On Saturday morning, I was standing in the kitchen with my wife, Diane. We were talking about this and that when I glanced over at the TV on the counter and there were The Three Stooges on American Movie Classics. From that point, anything that Diane was saying to me became a low rumble.
It was a Stooge episode I had seen many times over. "Hold That Lion" was only a mildly amusing short that featured Moe, Larry and Shemp. But this one was distinguished by a special cameo appearance.
"Diane," I said, interrupting whatever she was saying. "Look at this."
Moe, Larry and Shemp were running through a train looking for someone. When they came upon a man with a derby over his face, they lifted it up to see who was underneath. It was Curly.
"See," I pointed to the screen, "this is the only time the four Stooges ever appeared together on screen."
Diane looked at me as if I had just arrived from one of the moons orbiting Jupiter.
It was just one of those instances where I couldn't help myself. I've been a fan since I was a kid. I was, as Moe once pointed out, one of those kids who watched the Stooges on TV after school until I was unconscious.
Critics have always dismissed the Stooges as lowbrow. Perhaps, but many of us like lowbrow humor. Look at Jim Carrey today. At least the Stooges never made jokes about bodily functions.
The big knock against the trio was the "violence." Moe would slap, poke and otherwise inflict all kinds of mayhem on the other two. And I must say, it did have an effect on an impressionable kid like me. I once poked my brother, Dennis, in the eyes. But I felt bad about it afterward.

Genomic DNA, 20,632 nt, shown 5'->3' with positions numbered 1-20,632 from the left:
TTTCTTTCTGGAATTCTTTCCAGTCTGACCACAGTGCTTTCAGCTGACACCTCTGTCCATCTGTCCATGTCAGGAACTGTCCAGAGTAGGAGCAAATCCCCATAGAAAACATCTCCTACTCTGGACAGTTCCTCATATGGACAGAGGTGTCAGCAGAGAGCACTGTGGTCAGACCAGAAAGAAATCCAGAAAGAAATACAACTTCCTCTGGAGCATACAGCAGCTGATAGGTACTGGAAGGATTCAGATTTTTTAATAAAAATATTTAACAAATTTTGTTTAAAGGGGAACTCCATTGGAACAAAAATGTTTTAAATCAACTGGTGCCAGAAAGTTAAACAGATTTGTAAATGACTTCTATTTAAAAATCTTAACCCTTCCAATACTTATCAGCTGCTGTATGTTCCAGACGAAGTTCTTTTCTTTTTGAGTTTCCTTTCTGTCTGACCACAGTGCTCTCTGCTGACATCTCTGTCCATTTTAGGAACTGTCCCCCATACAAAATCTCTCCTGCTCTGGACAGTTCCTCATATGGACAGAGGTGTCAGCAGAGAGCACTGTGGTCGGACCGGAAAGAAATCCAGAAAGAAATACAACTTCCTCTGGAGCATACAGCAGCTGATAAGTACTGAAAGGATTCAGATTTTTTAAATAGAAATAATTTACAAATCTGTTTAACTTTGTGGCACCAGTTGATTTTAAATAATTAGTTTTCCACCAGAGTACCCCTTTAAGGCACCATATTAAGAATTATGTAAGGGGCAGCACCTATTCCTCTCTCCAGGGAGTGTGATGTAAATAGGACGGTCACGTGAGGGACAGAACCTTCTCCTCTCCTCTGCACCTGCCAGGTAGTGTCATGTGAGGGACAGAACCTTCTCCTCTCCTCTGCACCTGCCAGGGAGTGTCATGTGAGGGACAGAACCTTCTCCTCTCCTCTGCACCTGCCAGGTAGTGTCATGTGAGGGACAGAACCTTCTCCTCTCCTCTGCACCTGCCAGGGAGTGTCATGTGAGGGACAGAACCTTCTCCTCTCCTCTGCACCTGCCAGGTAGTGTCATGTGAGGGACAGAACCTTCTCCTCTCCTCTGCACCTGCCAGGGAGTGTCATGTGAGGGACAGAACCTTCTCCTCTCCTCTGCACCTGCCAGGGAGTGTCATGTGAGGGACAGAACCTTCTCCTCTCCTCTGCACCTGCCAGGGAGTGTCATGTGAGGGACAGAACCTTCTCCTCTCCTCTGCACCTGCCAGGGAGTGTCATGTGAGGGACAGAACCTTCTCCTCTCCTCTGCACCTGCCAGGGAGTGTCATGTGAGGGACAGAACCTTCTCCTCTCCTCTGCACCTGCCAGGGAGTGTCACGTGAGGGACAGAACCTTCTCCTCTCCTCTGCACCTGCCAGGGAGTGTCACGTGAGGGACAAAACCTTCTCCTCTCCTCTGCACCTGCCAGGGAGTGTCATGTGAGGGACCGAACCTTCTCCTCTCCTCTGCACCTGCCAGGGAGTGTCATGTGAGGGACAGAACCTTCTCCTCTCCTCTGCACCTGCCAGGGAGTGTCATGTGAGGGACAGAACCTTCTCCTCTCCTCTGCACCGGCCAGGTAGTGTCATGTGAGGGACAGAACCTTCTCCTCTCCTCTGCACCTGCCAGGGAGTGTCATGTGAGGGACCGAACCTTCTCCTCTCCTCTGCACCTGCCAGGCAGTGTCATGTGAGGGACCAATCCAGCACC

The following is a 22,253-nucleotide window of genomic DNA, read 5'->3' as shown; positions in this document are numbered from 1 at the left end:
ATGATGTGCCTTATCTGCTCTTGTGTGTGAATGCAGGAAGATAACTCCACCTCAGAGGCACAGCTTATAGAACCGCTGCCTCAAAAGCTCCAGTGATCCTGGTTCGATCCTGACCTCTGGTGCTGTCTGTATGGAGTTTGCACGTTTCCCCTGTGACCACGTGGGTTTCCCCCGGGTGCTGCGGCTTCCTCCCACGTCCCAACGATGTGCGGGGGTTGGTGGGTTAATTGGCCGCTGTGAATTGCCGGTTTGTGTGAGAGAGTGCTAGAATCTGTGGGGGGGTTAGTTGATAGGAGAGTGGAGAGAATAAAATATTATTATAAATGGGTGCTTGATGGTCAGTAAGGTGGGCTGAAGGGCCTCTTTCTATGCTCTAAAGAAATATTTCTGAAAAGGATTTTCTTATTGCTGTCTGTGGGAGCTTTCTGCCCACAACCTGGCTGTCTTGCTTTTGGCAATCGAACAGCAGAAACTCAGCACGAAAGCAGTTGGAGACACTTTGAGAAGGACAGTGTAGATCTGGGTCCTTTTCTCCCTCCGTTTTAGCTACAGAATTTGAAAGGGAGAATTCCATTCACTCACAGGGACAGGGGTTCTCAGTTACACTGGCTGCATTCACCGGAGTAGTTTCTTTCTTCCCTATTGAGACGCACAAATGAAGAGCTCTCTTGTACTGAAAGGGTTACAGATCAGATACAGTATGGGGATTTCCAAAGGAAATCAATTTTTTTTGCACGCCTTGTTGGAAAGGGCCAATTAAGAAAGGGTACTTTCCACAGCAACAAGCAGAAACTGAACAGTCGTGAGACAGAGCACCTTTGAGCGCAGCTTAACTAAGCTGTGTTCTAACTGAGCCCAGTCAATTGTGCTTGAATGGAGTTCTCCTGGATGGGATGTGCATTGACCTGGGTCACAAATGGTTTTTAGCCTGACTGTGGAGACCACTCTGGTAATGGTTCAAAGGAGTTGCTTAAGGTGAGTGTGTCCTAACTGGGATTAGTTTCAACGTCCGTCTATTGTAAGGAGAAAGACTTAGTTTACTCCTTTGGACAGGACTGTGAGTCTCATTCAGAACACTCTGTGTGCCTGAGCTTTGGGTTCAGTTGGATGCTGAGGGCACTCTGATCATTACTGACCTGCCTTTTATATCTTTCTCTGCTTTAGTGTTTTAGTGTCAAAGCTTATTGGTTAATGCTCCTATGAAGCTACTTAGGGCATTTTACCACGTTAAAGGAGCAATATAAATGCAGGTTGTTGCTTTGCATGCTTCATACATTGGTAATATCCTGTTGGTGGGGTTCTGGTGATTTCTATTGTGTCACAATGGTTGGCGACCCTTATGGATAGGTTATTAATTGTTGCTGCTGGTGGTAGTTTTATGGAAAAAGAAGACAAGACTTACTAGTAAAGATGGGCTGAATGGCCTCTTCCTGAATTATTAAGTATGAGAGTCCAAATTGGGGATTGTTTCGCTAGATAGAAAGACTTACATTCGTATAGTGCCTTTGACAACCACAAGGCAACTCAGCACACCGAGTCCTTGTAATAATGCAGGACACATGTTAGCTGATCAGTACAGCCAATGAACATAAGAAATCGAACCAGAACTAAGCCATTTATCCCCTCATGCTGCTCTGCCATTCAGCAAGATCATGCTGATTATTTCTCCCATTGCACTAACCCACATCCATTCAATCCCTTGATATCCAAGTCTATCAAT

I think that is why Moe was taken to task so often. He never felt remorse. He would poke Curly in the eyes and think nothing of it. For Moe, slapstick meant never having to say you're sorry.
And to describe what he did as violence was hyperbole. No one ever bled or suffered broken bones. They could fall down a dumbwaiter shaft and manage to get up and walk away. Never did they feel a need to call 911.
My admiration for the Stooges stems mainly from the fact that they're still as funny today as they were in 1934. To me, that is a sign of genius.
I can imagine 100 years from now, when archeologists unearth a copy of the Clarksburg Exponent from Oct. 12, 2000, they are likely to say: "Who is this Logue guy? But, hey, he's writing about the Stooges. Cool."
News editor James Logue can be reached at 626-1031 or by e-mail at email@example.com.